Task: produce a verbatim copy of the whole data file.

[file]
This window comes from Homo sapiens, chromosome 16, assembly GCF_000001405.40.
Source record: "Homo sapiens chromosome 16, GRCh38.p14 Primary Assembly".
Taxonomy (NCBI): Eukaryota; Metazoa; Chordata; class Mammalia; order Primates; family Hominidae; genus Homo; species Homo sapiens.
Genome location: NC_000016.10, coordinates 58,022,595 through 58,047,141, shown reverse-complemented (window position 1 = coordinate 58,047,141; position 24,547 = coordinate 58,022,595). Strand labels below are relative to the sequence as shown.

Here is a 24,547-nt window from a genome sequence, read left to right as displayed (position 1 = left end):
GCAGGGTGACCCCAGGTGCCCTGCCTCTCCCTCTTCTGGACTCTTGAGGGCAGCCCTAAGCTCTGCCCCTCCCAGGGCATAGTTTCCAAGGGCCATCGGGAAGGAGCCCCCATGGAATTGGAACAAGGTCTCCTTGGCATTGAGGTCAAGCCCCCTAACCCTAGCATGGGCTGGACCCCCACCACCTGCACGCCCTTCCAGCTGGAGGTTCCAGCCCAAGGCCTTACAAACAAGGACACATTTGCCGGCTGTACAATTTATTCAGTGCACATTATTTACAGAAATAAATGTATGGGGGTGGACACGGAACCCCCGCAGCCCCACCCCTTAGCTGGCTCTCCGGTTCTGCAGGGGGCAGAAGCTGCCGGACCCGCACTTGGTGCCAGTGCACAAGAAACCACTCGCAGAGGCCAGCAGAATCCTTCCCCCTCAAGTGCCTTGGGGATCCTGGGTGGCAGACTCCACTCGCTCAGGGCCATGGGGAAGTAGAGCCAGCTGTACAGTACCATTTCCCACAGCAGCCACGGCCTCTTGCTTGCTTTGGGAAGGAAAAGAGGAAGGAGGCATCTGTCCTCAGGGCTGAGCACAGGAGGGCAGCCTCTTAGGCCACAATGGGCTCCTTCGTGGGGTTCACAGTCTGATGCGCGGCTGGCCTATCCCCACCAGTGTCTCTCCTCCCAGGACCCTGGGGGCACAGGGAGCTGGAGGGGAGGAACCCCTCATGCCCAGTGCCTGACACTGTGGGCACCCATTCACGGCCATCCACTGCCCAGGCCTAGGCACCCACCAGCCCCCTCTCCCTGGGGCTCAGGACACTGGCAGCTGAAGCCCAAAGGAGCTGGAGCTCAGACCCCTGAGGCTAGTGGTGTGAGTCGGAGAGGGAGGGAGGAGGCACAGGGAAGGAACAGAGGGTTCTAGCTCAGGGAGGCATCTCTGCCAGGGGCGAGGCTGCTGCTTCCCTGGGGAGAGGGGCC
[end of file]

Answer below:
This window comes from Homo sapiens, chromosome 16, assembly GCF_000001405.40.
Source record: "Homo sapiens chromosome 16, GRCh38.p14 Primary Assembly".
Taxonomy (NCBI): Eukaryota; Metazoa; Chordata; class Mammalia; order Primates; family Hominidae; genus Homo; species Homo sapiens.
Genome location: NC_000016.10, coordinates 58,022,595 through 58,047,141, shown reverse-complemented (window position 1 = coordinate 58,047,141; position 24,547 = coordinate 58,022,595). Strand labels below are relative to the sequence as shown.

Here is a 24,547-nt window from a genome sequence, read left to right as displayed (position 1 = left end):
GCAGGGTGACCCCAGGTGCCCTGCCTCTCCCTCTTCTGGACTCTTGAGGGCAGCCCTAAGCTCTGCCCCTCCCAGGGCATAGTTTCCAAGGGCCATCGGGAAGGAGCCCCCATGGAATTGGAACAAGGTCTCCTTGGCATTGAGGTCAAGCCCCCTAACCCTAGCATGGGCTGGACCCCCACCACCTGCACGCCCTTCCAGCTGGAGGTTCCAGCCCAAGGCCTTACAAACAAGGACACATTTGCCGGCTGTACAATTTATTCAGTGCACATTATTTACAGAAATAAATGTATGGGGGTGGACACGGAACCCCCGCAGCCCCACCCCTTAGCTGGCTCTCCGGTTCTGCAGGGGGCAGAAGCTGCCGGACCCGCACTTGGTGCCAGTGCACAAGAAACCACTCGCAGAGGCCAGCAGAATCCTTCCCCCTCAAGTGCCTTGGGGATCCTGGGTGGCAGACTCCACTCGCTCAGGGCCATGGGGAAGTAGAGCCAGCTGTACAGTACCATTTCCCACAGCAGCCACGGCCTCTTGCTTGCTTTGGGAAGGAAAAGAGGAAGGAGGCATCTGTCCTCAGGGCTGAGCACAGGAGGGCAGCCTCTTAGGCCACAATGGGCTCCTTCGTGGGGTTCACAGTCTGATGCGCGGCTGGCCTATCCCCACCAGTGTCTCTCCTCCCAGGACCCTGGGGGCACAGGGAGCTGGAGGGGAGGAACCCCTCATGCCCAGTGCCTGACACTGTGGGCACCCATTCACGGCCATCCACTGCCCAGGCCTAGGCACCCACCAGCCCCCTCTCCCTGGGGCTCAGGACACTGGCAGCTGAAGCCCAAAGGAGCTGGAGCTCAGACCCCTGAGGCTAGTGGTGTGAGTCGGAGAGGGAGGGAGGAGGCACAGGGAAGGAACAGAGGGTTCTAGCTCAGGGAGGCATCTCTGCCAGGGGCGAGGCTGCTGCTTCCCTGGGGAGAGGGGCC